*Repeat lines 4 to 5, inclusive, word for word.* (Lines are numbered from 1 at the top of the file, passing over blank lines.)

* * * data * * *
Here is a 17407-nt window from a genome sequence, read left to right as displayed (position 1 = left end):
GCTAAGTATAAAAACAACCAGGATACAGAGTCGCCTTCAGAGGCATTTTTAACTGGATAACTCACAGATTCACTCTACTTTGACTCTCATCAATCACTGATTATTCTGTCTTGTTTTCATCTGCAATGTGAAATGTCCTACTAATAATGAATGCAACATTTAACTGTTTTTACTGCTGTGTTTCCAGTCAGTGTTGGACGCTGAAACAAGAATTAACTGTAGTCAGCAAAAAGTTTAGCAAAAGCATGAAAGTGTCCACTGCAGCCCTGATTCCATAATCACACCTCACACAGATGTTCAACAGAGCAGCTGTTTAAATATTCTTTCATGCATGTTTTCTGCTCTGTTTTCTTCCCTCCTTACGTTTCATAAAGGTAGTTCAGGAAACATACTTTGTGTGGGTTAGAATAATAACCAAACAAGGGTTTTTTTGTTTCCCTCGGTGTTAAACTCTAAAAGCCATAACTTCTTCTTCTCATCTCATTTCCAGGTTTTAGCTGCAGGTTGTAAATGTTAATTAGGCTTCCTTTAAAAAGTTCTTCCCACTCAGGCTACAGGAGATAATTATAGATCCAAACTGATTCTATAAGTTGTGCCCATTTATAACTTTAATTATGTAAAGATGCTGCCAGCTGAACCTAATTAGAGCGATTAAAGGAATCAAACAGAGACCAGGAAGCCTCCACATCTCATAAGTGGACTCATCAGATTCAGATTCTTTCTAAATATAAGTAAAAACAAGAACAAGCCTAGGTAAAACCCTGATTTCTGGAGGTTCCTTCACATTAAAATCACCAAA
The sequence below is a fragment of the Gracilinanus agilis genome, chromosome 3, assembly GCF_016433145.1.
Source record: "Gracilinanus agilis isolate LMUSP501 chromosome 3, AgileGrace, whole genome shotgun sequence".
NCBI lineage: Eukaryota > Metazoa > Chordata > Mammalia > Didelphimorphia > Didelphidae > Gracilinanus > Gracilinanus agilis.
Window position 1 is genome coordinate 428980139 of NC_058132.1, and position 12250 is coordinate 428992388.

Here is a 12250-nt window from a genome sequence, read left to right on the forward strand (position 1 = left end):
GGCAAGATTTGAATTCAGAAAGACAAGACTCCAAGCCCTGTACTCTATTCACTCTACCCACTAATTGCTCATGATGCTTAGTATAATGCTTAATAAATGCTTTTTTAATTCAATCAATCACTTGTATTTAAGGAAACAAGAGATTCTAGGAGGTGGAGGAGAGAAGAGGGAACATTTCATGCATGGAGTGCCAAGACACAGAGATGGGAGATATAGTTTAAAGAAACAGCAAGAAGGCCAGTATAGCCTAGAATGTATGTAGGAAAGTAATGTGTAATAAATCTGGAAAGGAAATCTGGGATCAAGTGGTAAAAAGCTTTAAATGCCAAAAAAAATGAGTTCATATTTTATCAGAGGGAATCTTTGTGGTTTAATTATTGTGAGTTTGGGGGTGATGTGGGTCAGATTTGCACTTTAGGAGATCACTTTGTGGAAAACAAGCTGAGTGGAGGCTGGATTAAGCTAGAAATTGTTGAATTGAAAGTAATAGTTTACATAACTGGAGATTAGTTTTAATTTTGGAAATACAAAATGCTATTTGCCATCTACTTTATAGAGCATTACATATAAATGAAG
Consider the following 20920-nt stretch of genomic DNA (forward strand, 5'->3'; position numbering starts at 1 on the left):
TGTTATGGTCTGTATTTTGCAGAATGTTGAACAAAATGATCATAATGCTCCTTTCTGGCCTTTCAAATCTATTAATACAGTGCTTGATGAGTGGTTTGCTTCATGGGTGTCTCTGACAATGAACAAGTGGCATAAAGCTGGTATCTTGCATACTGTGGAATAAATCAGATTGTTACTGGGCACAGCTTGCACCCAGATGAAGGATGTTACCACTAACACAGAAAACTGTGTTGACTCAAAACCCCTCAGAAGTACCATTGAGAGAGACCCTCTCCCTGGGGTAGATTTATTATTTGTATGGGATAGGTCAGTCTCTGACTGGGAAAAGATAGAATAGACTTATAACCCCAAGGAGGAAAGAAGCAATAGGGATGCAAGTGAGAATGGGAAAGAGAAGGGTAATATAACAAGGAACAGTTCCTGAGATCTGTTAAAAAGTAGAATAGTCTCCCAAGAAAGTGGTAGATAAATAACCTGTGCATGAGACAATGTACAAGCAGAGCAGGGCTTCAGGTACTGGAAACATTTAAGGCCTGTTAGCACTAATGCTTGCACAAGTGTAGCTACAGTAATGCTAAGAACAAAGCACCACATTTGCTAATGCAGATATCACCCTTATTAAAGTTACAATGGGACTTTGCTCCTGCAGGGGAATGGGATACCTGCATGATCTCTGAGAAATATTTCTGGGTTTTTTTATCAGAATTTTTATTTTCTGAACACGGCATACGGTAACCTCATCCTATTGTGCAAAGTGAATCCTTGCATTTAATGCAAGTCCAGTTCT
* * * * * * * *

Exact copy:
Source record: "Gracilinanus agilis isolate LMUSP501 chromosome 3, AgileGrace, whole genome shotgun sequence".
NCBI lineage: Eukaryota > Metazoa > Chordata > Mammalia > Didelphimorphia > Didelphidae > Gracilinanus > Gracilinanus agilis.